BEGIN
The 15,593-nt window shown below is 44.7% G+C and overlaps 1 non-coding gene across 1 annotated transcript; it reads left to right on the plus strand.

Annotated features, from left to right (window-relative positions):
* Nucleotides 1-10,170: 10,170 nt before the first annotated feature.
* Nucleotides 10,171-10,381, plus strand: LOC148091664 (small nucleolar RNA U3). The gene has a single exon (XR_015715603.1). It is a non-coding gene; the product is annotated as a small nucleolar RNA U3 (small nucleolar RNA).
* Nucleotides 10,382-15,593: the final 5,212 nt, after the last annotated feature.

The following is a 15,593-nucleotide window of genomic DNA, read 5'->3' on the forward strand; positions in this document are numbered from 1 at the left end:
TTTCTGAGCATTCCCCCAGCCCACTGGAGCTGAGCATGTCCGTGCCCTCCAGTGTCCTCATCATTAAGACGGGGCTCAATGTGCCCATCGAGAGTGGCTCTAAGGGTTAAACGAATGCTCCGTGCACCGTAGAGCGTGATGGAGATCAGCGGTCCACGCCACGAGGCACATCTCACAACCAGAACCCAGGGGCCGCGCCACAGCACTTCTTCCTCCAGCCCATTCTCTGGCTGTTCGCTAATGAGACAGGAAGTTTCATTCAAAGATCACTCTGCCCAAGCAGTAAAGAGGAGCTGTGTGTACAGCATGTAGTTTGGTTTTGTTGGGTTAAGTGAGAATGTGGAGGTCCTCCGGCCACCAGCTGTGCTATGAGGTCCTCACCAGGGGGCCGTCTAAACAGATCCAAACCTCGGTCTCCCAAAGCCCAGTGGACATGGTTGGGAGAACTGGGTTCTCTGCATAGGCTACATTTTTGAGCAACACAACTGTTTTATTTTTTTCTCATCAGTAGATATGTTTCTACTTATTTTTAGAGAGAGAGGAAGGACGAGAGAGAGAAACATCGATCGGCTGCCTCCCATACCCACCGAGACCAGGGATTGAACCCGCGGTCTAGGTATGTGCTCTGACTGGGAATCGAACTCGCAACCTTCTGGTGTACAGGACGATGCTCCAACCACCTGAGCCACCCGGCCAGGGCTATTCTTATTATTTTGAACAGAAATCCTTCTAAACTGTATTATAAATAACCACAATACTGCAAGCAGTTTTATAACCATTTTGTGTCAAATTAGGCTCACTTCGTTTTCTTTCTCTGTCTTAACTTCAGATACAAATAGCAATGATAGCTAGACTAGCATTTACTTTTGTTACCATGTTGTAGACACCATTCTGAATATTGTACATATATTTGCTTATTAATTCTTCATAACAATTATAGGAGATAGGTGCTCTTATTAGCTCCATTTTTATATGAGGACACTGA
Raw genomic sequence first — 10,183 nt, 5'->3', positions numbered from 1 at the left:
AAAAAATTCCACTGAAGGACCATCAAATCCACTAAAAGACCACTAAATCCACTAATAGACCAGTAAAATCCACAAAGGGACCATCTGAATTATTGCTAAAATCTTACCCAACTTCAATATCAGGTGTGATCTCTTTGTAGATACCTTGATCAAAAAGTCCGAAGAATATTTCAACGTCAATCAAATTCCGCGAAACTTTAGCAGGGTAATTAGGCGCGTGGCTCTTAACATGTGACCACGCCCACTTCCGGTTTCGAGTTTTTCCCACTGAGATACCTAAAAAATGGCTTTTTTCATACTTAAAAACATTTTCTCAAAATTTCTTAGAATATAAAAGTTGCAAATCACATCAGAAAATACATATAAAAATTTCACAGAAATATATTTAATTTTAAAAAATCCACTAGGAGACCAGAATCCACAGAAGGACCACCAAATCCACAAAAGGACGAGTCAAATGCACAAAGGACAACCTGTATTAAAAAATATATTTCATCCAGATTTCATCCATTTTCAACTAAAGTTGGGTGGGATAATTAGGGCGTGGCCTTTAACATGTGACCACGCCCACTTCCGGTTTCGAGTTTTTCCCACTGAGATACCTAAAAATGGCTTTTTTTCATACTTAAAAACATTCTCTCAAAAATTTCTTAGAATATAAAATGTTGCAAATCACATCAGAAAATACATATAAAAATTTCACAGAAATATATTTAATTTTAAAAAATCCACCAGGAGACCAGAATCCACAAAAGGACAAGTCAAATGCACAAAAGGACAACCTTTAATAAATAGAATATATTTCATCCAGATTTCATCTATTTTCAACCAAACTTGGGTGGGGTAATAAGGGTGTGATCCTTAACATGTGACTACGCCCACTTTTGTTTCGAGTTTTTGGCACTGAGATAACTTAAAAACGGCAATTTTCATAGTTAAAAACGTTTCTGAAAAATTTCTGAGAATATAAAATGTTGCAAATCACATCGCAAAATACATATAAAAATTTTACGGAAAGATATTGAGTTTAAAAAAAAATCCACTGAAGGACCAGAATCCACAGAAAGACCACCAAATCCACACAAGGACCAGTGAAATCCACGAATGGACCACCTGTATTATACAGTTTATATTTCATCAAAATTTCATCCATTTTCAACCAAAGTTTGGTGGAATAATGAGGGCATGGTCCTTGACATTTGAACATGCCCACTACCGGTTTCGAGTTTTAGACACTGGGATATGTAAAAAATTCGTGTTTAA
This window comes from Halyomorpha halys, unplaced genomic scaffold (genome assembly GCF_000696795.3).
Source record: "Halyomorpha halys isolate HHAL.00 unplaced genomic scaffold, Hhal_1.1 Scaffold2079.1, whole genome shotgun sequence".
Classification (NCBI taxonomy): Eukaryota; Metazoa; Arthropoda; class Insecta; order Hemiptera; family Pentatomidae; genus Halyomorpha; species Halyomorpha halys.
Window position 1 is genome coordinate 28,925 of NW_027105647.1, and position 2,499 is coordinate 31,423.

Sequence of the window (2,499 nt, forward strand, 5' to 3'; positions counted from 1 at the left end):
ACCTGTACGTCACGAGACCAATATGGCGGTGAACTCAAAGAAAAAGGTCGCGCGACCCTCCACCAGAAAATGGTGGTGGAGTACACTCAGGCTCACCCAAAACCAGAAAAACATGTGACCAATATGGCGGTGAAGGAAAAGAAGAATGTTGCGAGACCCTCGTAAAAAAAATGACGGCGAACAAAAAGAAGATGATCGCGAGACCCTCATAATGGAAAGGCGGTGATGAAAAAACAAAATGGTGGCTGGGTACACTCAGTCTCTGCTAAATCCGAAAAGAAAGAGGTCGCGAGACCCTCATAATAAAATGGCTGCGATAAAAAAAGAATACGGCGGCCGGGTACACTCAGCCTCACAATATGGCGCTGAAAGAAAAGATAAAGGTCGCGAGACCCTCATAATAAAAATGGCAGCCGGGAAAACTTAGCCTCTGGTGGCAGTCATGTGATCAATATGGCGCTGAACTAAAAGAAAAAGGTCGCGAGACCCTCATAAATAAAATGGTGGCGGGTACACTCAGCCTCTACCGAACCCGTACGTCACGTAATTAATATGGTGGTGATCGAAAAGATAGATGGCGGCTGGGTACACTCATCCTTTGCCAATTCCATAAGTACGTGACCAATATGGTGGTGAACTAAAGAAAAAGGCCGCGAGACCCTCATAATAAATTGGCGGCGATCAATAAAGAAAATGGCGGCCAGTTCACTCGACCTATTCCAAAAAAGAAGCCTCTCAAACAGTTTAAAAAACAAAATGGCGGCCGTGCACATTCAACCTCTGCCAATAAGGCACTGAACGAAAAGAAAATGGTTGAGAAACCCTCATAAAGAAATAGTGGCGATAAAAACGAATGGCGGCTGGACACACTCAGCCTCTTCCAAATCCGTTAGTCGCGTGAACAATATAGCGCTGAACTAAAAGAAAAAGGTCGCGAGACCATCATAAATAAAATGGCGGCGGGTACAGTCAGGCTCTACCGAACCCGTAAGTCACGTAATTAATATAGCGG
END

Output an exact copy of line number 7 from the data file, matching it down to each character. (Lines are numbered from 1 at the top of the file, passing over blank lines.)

TTTCTGAGCATTCCCCCAGCCCACTGGAGCTGAGCATGTCCGTGCCCTCCAGTGTCCTCATCATTAAGACGGGGCTCAATGTGCCCATCGAGAGTGGCTCTAAGGGTTAAACGAATGCTCCGTGCACCGTAGAGCGTGATGGAGATCAGCGGTCCACGCCACGAGGCACATCTCACAACCAGAACCCAGGGGCCGCGCCACAGCACTTCTTCCTCCAGCCCATTCTCTGGCTGTTCGCTAATGAGACAGGAAGTTTCATTCAAAGATCACTCTGCCCAAGCAGTAAAGAGGAGCTGTGTGTACAGCATGTAGTTTGGTTTTGTTGGGTTAAGTGAGAATGTGGAGGTCCTCCGGCCACCAGCTGTGCTATGAGGTCCTCACCAGGGGGCCGTCTAAACAGATCCAAACCTCGGTCTCCCAAAGCCCAGTGGACATGGTTGGGAGAACTGGGTTCTCTGCATAGGCTACATTTTTGAGCAACACAACTGTTTTATTTTTTTCTCATCAGTAGATATGTTTCTACTTATTTTTAGAGAGAGAGGAAGGACGAGAGAGAGAAACATCGATCGGCTGCCTCCCATACCCACCGAGACCAGGGATTGAACCCGCGGTCTAGGTATGTGCTCTGACTGGGAATCGAACTCGCAACCTTCTGGTGTACAGGACGATGCTCCAACCACCTGAGCCACCCGGCCAGGGCTATTCTTATTATTTTGAACAGAAATCCTTCTAAACTGTATTATAAATAACCACAATACTGCAAGCAGTTTTATAACCATTTTGTGTCAAATTAGGCTCACTTCGTTTTCTTTCTCTGTCTTAACTTCAGATACAAATAGCAATGATAGCTAGACTAGCATTTACTTTTGTTACCATGTTGTAGACACCATTCTGAATATTGTACATATATTTGCTTATTAATTCTTCATAACAATTATAGGAGATAGGTGCTCTTATTAGCTCCATTTTTATATGAGGACACTGA